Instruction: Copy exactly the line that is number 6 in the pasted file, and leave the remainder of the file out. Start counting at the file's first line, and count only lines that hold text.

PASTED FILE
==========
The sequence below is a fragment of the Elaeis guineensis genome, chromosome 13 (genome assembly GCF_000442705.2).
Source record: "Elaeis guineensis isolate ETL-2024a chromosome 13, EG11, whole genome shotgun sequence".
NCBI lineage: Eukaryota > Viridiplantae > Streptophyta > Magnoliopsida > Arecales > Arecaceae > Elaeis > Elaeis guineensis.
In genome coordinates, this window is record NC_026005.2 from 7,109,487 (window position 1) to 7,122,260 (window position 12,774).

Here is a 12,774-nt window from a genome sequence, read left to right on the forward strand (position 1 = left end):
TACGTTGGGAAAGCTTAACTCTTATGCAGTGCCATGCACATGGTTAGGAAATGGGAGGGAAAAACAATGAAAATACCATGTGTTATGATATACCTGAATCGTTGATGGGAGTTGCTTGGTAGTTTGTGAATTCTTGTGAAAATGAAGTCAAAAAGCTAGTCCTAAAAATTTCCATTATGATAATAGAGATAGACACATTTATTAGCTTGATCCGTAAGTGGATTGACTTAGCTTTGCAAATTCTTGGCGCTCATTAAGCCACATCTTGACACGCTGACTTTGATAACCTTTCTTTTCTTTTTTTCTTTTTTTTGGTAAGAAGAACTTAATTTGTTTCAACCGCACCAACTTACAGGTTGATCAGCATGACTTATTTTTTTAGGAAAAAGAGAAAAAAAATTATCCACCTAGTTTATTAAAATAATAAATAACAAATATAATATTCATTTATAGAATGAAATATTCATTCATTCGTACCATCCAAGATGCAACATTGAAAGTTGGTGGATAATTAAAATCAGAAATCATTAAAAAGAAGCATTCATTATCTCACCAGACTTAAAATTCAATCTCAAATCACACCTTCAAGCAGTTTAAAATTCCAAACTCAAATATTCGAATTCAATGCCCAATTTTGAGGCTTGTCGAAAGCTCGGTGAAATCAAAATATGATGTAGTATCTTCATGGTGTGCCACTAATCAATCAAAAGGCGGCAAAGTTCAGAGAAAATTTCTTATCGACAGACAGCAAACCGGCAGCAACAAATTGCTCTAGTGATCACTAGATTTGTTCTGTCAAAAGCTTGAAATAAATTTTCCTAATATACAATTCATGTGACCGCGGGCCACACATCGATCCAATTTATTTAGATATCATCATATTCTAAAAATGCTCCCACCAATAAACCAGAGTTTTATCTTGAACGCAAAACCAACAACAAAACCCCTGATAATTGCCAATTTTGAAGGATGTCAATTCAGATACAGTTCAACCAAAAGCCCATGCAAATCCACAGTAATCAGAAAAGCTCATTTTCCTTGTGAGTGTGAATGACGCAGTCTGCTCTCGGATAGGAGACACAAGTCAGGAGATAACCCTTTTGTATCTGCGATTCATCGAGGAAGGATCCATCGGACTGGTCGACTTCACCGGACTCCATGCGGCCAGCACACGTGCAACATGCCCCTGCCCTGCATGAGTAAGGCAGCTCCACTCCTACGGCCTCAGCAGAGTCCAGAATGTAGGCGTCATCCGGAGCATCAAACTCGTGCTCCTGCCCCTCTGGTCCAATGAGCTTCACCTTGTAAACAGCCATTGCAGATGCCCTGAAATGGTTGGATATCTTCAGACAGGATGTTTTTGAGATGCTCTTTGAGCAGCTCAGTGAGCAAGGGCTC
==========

TACGTTGGGAAAGCTTAACTCTTATGCAGTGCCATGCACATGGTTAGGAAATGGGAGGGAAAAACAATGAAAATACCATGTGTTATGATATACCTGAATCGTTGATGGGAGTTGCTTGGTAGTTTGTGAATTCTTGTGAAAATGAAGTCAAAAAGCTAGTCCTAAAAATTTCCATTATGATAATAGAGATAGACACATTTATTAGCTTGATCCGTAAGTGGATTGACTTAGCTTTGCAAATTCTTGGCGCTCATTAAGCCACATCTTGACACGCTGACTTTGATAACCTTTCTTTTCTTTTTTTCTTTTTTTTGGTAAGAAGAACTTAATTTGTTTCAACCGCACCAACTTACAGGTTGATCAGCATGACTTATTTTTTTAGGAAAAAGAGAAAAAAAATTATCCACCTAGTTTATTAAAATAATAAATAACAAATATAATATTCATTTATAGAATGAAATATTCATTCATTCGTACCATCCAAGATGCAACATTGAAAGTTGGTGGATAATTAAAATCAGAAATCATTAAAAAGAAGCATTCATTATCTCACCAGACTTAAAATTCAATCTCAAATCACACCTTCAAGCAGTTTAAAATTCCAAACTCAAATATTCGAATTCAATGCCCAATTTTGAGGCTTGTCGAAAGCTCGGTGAAATCAAAATATGATGTAGTATCTTCATGGTGTGCCACTAATCAATCAAAAGGCGGCAAAGTTCAGAGAAAATTTCTTATCGACAGACAGCAAACCGGCAGCAACAAATTGCTCTAGTGATCACTAGATTTGTTCTGTCAAAAGCTTGAAATAAATTTTCCTAATATACAATTCATGTGACCGCGGGCCACACATCGATCCAATTTATTTAGATATCATCATATTCTAAAAATGCTCCCACCAATAAACCAGAGTTTTATCTTGAACGCAAAACCAACAACAAAACCCCTGATAATTGCCAATTTTGAAGGATGTCAATTCAGATACAGTTCAACCAAAAGCCCATGCAAATCCACAGTAATCAGAAAAGCTCATTTTCCTTGTGAGTGTGAATGACGCAGTCTGCTCTCGGATAGGAGACACAAGTCAGGAGATAACCCTTTTGTATCTGCGATTCATCGAGGAAGGATCCATCGGACTGGTCGACTTCACCGGACTCCATGCGGCCAGCACACGTGCAACATGCCCCTGCCCTGCATGAGTAAGGCAGCTCCACTCCTACGGCCTCAGCAGAGTCCAGAATGTAGGCGTCATCCGGAGCATCAAACTCGTGCTCCTGCCCCTCTGGTCCAATGAGCTTCACCTTGTAAACAGCCATTGCAGATGCCCTGAAATGGTTGGATATCTTCAGACAGGATGTTTTTGAGATGCTCTTTGAGCAGCTCAGTGAGCAAGGGCTC